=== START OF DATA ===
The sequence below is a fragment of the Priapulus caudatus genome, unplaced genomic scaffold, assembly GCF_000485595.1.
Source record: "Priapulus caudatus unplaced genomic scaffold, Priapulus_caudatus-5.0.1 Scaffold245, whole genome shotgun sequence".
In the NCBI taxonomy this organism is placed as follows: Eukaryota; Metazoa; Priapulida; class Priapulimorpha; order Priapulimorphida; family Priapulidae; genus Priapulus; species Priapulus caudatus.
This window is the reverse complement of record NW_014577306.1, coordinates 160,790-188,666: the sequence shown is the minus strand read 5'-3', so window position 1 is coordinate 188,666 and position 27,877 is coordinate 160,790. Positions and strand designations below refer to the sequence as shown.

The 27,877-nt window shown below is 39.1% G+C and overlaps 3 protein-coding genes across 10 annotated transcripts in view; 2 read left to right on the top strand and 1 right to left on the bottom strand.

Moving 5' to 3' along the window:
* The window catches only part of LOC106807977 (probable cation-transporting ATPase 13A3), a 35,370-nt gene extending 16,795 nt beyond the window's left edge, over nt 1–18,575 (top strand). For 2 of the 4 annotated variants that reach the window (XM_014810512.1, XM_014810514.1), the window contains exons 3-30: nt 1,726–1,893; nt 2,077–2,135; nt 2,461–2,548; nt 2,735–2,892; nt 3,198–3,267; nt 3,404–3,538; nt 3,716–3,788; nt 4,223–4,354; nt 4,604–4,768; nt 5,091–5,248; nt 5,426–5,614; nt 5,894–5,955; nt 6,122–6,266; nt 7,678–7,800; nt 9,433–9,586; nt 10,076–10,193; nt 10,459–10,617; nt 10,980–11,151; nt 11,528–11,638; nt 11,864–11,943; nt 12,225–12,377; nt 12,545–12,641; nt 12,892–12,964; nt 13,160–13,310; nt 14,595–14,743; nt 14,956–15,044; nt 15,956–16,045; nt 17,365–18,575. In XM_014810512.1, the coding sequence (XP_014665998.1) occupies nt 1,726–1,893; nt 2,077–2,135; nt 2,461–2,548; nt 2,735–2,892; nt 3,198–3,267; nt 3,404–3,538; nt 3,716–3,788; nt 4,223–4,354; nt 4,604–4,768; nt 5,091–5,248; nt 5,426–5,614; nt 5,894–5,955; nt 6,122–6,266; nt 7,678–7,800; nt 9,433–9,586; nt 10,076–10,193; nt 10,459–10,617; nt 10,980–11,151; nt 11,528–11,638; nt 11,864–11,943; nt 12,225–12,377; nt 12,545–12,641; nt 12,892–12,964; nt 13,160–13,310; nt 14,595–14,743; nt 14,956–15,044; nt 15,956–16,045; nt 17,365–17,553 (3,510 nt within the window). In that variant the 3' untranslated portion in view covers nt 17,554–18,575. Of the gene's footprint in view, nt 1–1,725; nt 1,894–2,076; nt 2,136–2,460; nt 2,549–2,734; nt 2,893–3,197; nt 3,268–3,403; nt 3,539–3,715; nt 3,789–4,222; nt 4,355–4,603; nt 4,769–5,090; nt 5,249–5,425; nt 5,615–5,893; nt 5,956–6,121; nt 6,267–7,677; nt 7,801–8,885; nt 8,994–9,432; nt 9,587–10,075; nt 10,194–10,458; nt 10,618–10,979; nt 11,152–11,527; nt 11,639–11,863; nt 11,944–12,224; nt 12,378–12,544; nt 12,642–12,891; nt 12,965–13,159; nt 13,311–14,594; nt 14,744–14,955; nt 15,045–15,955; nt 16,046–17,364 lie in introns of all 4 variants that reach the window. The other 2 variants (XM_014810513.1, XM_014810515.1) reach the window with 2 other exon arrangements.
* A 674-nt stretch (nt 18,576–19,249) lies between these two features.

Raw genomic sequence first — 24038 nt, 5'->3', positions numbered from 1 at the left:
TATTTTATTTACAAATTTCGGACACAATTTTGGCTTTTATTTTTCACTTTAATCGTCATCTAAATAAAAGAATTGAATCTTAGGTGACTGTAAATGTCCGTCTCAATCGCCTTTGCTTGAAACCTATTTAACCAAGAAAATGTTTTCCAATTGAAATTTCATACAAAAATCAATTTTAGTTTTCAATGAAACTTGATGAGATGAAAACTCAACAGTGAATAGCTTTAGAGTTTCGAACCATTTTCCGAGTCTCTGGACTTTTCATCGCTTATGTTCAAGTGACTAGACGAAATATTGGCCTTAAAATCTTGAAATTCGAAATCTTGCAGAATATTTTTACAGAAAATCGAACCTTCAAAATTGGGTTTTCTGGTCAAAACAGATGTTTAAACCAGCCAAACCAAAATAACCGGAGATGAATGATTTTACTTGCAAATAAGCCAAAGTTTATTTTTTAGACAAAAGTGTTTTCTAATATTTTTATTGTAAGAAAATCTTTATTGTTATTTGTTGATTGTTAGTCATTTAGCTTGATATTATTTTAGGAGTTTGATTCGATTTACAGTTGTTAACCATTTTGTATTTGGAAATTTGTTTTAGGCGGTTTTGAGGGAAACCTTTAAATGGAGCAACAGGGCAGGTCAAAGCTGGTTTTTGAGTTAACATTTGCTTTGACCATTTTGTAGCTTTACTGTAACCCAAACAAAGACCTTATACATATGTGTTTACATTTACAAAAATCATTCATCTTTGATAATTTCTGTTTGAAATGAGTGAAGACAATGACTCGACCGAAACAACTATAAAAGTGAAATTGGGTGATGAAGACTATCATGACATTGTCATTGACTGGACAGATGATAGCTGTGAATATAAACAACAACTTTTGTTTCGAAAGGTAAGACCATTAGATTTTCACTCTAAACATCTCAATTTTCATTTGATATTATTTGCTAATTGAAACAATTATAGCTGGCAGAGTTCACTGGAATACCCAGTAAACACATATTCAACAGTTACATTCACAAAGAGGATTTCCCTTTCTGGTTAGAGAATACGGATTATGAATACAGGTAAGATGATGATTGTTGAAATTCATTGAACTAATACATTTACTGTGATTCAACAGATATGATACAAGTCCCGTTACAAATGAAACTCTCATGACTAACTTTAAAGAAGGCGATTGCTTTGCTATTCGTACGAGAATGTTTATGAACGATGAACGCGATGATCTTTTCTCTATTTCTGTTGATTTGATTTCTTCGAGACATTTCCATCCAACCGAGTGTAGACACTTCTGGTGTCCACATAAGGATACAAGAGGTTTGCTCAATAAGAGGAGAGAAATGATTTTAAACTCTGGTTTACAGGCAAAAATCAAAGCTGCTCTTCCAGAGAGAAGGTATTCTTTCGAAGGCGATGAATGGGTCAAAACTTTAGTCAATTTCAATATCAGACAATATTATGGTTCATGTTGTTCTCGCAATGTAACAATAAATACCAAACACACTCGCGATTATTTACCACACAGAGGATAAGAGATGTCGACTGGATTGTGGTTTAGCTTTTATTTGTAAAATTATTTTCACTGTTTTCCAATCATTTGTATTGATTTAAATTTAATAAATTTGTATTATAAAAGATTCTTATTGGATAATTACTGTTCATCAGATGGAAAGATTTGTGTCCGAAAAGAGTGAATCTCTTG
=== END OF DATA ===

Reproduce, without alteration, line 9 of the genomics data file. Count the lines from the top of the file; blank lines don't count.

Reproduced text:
Raw genomic sequence first — 24038 nt, 5'->3', positions numbered from 1 at the left: